This sordid dance of a failed democracy was amplified on the mouthpiece TV channels. I am sure all of us who stayed home watched it, some with glee and others with dismay and disgust.

Most of the farmers thought that most Indians were looking at their plight with sympathy and that India knows that they stayed non-violent. But at the end of the day when they returned to base, broken and badgered in body and spirit, ‘Dilli’ had painted them and the most generous community of India as goons and terrorists.

It’s a tragedy to witness simple, gullible farmers who travelled from faraway places like Tamil Nadu, Maharashtra, Orissa, Punjab and Haryana who decorated their tractors to Delhi Roads to make their parade their voice, were made scapegoats on the altar of politics.

As told to Mamta Sharma

‘Red Fort Violence Was A Bid To Discredit Farmers Protest’

Imran Malik, 25, who participated in Tractor Rally from Ghazipur border to Seemapuri, says the march was peaceful and orderly. He feels the violence at Red Fort could be an attempt to discredit the movement

On January 26, I left my house early in the cold morning to stand in solidarity with our farmer brothers and sisters and take part in Kisan Tractor Rally with a few like-minded friends of mine. I am a resident of Delhi and support the farmers protest against Central agriculture laws. I come from a family of farmers in Uttar Pradesh and feel duty-bound to support our ‘anndatas‘ (providers).

We reached the Ghazipur border around 10 am, given the traffic was moving at snail’s pace. The atmosphere at the gathering point was electric; everyone around stood up for one another in true spirit of Republic Day celebration. There was an endless sea of tractors at the border and one could sense the binding spirit of the people fighting for their fundamental rights.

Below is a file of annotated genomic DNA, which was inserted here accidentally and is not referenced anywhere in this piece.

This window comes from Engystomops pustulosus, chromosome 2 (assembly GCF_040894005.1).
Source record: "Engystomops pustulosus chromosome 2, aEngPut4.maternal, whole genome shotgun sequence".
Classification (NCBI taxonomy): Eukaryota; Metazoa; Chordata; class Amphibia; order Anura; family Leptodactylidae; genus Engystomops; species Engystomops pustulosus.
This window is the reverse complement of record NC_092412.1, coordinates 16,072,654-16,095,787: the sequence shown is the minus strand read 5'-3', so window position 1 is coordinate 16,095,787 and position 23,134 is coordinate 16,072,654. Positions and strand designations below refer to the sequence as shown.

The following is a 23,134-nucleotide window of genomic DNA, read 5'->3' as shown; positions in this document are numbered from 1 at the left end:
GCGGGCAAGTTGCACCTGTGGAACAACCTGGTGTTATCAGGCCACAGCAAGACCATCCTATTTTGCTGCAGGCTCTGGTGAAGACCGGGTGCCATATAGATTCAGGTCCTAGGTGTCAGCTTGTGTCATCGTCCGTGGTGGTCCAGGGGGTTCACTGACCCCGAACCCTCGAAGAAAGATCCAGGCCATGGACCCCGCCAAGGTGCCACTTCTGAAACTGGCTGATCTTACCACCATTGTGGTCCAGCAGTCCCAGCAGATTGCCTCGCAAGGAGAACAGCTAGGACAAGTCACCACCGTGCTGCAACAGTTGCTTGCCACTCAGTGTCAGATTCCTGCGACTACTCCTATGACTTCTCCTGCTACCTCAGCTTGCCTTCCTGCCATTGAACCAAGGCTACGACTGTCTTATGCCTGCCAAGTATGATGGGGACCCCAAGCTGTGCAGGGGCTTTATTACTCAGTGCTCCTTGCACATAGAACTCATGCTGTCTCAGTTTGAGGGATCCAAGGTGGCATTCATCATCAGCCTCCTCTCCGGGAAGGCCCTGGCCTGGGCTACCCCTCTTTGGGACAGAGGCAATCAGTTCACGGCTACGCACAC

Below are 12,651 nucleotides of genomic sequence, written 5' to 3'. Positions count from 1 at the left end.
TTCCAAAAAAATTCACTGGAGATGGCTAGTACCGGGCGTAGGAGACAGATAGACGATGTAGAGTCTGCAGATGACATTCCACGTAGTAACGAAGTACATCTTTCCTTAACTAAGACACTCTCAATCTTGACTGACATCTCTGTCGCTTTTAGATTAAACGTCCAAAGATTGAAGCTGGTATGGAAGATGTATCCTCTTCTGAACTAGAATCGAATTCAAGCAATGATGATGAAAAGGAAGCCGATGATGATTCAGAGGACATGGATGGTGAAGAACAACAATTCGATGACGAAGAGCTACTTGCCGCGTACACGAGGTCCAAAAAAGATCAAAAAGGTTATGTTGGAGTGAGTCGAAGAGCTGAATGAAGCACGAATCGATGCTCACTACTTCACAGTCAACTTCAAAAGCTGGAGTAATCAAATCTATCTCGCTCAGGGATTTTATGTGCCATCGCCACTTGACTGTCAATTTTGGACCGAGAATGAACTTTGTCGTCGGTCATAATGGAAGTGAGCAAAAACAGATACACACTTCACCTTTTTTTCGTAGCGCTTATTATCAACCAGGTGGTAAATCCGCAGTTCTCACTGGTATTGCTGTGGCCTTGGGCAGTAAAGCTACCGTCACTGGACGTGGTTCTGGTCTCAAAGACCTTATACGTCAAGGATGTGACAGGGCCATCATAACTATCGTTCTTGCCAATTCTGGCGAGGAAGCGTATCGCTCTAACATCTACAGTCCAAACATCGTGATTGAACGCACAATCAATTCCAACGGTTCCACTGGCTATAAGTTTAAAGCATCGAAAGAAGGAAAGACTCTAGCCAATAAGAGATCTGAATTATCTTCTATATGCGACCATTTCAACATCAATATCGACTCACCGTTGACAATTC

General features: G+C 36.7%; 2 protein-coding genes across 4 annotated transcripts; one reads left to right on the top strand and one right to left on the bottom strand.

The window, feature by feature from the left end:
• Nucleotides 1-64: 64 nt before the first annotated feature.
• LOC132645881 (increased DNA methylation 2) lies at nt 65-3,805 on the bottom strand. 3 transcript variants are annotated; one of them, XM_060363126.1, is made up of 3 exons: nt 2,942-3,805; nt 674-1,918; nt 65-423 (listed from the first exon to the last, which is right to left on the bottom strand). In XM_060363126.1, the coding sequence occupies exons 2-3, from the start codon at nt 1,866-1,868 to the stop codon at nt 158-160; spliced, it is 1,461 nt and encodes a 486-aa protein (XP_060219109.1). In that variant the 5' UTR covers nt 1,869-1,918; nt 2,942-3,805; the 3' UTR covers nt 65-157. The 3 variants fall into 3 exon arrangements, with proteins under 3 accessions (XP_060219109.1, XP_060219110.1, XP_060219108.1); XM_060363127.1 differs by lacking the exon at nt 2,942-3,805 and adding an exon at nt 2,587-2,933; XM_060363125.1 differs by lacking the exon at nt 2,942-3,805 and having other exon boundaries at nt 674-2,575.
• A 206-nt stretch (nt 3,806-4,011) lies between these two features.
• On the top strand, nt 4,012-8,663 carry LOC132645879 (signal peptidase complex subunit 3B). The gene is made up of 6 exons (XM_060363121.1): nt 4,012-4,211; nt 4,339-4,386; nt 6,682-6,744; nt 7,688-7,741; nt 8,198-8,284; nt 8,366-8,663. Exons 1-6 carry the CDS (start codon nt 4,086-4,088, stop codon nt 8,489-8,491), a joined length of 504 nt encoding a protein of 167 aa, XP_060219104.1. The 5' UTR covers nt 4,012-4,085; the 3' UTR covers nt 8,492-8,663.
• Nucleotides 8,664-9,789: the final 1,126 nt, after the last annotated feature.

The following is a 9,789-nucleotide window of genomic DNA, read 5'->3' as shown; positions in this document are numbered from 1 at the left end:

The security, as in every Republic Day, was really tight but the participants were also self-disciplined. A few people could be seen listening to the Prime Minister’s speech on their phones to find out if he had anything to say about them. The speech got over at around 12 pm and we came to know that many farmers present at other borders had removed the barricades and entered the National Capital.

ALSO READ: Global Implications Of Farm Laws

Soon, there were messages and news received on mobile phones that at certain points, there were clashes between protesters and police. Looking at the orderly march that I was a part of, it was imaginable that miscreants had penetrated into the rally participants. Kuch shararati tatvon ne movement ko bigadne ki koshish ki (Certain anti-social elements tried to discredit this movement).

However, there was no untoward incident in our cavalcade. We carried the Indian Tricolour with us and our tractor (belonging to a friend from Muradnagar) also had a music system fitted in it. We felt like we were all part of one nation, one voice. Indeed, it was a national festival.

Malik says his column of rally was orderly and peaceful

Our procession marched as was planned earlier and we moved from the Ghazipur border towards Seemapuri. En route, we met with posse of policemen, but the exchanges on both sides were cordial. After all, most security personnel in India too come from farming community. Rare is an extended family in India which is not involved in farming in some way or other.

By this time, around 1 pm, we received reports and messages that many protesters have entered Red Fort. I had no plans to go to Red Fort, so I left from home. Later I saw visuals of violence and clashes. I strongly condemn such incidents.

At the same time, the episode has forced the government to sit up and take note. The state has finally begun to listen to the people it claims to serve. Over the last few years, any group or individual who expressed any dissent would be treated disdainfully and dubbed as anti-national, or be blamed for identity politics.

But the government has been unable to find any chink in the formidable farmer protests. Ye movement bikhra nahi. The tractor rally yesterday was a symbol of determination that the farmers want to see this through to its logical end. The farmers are agitated because they are staring at a bleak future. The government which bulldozed its way through every other movement, such as one at Shaheen Bagh, should better sense the mood of the public and initiate dialogue in earnest.